There would then be a series of navigation buttons. Next thread, next message, next unread, prev message etc. It was quick to navigate up and down any particular branch of the thread. If a post lacked context (due to not quoting) it was quick and easy to move back up the tread to gather the context
Furthermore, because the body of the message and it’s position in the discussion hierarchy was separate the fact that a message was nested 15 replies in didn’t affect the messages readability in anyway. Navigating the hierarchy of messages was separate from navigating the messages themselves.
Let me see if I’ve got this right…
A group of friends gather at a dinner party. One of them ventures a topic of conversation: an opinion, a piece of news, or perhaps even some controversy. There are replies immediately. A healthy discussion forms and through the group’s exploration of the topic, other related ideas are surfaced. Some members of the group turn away to do other things (it is a rather large party), returning sometimes immediately and sometimes after a great amount of time has elapsed. The conversation continues. Upon their return, our flighty friends naturally desire to re-engage in the fascinating discussion. But not just on the topic currently at the fore! No, they want to engage on each of the topics which have been discussed in their absence as well. They want, in fact, to be able to participate in each of the discussions at the same time, like little Garry Kasparovs deftly carrying on multiple matches in simultaneous exhibition. Their appetites for debate and exploration are insatiable, and a speech of even moderate length is quickly picked apart into multiple sub-debates. The conversation fragments. It’s no longer recognizable as a single discussion, and only by reviewing the record could you identify the topic that seeded it all. It could go anywhere and everywhere, at the same time.
"Discussion trees force me to spend too much time mentally managing that two-dimensional tree more than the underlying discussion. "
I’ve often felt the same way. And since the trees can add new “branches” at any time there might be a whole other section you’ve never even seen because you are busy working down as opposed to out. The bigger the tree is the more complicated it gets to follow.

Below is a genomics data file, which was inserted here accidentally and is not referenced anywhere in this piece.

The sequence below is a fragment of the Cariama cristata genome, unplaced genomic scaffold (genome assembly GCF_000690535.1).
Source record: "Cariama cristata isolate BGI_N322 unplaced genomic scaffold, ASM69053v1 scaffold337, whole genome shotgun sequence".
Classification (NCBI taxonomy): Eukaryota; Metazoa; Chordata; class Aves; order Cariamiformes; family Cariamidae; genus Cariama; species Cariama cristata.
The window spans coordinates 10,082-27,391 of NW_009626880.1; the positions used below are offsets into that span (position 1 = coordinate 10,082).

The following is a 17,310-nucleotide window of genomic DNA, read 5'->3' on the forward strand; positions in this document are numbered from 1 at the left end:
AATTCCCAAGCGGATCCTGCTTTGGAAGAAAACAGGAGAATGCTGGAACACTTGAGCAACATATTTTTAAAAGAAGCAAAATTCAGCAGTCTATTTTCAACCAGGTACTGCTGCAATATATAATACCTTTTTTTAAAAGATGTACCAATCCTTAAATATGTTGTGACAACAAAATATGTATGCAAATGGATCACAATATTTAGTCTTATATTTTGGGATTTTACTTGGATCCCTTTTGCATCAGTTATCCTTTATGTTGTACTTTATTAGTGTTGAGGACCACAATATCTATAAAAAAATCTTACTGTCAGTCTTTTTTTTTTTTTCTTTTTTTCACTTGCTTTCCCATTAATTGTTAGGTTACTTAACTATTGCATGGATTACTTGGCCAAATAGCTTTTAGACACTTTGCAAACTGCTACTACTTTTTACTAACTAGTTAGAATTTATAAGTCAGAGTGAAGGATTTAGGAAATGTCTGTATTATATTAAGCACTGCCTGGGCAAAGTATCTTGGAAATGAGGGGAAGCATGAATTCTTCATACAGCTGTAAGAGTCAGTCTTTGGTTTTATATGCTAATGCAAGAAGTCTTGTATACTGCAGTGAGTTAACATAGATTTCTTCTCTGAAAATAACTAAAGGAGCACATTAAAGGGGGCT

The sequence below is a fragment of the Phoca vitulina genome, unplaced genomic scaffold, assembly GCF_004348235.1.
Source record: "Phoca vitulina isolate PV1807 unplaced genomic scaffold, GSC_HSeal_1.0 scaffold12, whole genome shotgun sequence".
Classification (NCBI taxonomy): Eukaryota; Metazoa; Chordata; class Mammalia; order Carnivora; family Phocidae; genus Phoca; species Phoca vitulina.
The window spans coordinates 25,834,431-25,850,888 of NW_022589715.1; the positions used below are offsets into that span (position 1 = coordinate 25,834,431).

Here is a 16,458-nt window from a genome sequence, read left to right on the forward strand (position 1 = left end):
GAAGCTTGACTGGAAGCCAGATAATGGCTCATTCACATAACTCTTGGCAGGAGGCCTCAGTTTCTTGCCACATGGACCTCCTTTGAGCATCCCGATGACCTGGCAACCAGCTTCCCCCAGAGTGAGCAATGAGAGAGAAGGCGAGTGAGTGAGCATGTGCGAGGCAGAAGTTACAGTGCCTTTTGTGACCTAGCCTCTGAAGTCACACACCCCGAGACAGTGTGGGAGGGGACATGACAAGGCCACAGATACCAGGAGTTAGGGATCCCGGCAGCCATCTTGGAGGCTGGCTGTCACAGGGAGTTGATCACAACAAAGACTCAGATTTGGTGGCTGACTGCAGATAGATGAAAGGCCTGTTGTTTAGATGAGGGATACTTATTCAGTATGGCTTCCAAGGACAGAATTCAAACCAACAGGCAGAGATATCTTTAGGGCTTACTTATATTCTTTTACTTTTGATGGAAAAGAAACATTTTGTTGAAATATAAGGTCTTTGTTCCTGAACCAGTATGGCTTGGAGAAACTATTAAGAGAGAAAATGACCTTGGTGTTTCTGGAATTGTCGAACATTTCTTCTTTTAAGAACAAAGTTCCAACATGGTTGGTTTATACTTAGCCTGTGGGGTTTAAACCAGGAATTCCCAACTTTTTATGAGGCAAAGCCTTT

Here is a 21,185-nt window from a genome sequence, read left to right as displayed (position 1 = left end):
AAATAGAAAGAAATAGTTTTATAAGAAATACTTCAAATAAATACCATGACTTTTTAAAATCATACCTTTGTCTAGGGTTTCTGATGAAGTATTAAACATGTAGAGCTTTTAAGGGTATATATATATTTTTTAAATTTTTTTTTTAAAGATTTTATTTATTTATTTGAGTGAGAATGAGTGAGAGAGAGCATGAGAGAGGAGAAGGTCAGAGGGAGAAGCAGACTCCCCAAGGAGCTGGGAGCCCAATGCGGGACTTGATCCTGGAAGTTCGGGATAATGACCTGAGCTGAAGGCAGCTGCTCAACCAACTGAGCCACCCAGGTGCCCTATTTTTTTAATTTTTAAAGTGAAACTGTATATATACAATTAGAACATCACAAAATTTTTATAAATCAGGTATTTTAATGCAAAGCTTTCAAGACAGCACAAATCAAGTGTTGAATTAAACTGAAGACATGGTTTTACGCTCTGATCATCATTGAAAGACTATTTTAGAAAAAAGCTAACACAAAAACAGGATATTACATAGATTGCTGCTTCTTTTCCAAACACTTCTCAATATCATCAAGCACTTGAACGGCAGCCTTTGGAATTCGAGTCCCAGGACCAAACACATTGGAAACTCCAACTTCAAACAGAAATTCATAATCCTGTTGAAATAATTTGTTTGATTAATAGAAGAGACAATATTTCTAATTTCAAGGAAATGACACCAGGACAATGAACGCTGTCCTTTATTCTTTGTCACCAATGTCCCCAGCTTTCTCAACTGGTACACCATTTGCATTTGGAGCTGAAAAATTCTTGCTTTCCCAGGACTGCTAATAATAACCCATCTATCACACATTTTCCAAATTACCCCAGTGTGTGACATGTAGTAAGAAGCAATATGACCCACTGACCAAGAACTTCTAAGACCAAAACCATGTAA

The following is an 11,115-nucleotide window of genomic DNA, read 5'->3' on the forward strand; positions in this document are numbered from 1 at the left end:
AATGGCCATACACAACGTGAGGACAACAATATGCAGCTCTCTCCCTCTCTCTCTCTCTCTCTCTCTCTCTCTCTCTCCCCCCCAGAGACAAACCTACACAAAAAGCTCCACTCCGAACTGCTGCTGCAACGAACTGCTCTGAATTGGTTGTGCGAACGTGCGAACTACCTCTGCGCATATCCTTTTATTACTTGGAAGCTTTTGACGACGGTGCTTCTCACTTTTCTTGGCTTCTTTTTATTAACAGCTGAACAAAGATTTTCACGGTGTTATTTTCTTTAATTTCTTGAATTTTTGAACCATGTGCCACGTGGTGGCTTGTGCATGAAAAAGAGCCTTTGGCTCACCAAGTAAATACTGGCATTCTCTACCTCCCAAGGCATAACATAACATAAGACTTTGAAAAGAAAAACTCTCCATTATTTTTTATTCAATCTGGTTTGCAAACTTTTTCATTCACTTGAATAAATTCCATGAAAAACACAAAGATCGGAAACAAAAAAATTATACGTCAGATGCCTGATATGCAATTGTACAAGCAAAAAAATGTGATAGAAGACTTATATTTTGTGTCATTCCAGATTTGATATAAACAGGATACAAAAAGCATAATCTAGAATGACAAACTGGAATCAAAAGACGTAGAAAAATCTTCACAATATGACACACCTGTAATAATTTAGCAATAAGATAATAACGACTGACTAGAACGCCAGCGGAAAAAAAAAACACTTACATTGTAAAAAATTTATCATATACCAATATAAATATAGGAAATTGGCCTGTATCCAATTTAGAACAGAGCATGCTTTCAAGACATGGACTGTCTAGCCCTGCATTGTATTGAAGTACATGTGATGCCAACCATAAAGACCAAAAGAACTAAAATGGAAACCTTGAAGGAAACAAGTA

One thing that made Usenet’s threads work better than those of most discussion sites is that by default it showed the most recent messages at the top of the page.
On those groups that followed the practice of re-posting the relevent context immedieately below the new text, it worked even better, and made it pretty easy to stay current with multiple conversations.
Voice conversations don’t restart at the top every time you contribute to the conversation, and they do allow you to easily restate the context on request. Twitter is a bit like this, and a bit like the old usenet groups (well, particularly like those groups that weren’t dominated by the notoriously arrogant OS developers)
I guess it depends on how you look at it. Though the right scrolling certainly is painful and I hate it too. There can be a better visual design for such thread comments that no one has ever thought about.
Sometimes the main topic is left aside and a gossip discussion starts and makes people more engaged. May be your site would want people to be more engaged. Threaded may give at least some opportunity on this. I still remember the old digg threaded comments that were almost always more hilarious then the main story.
I think you want the right tool for the job, and depending on parameters of the discussion, either tree or flat might be appropriate.
- Want to “encourage” posts to stay on topic - flat
- Want to emulate an interesting dinner party, where discussions inevitably devolve into half a dozen separate sub-discussions - tree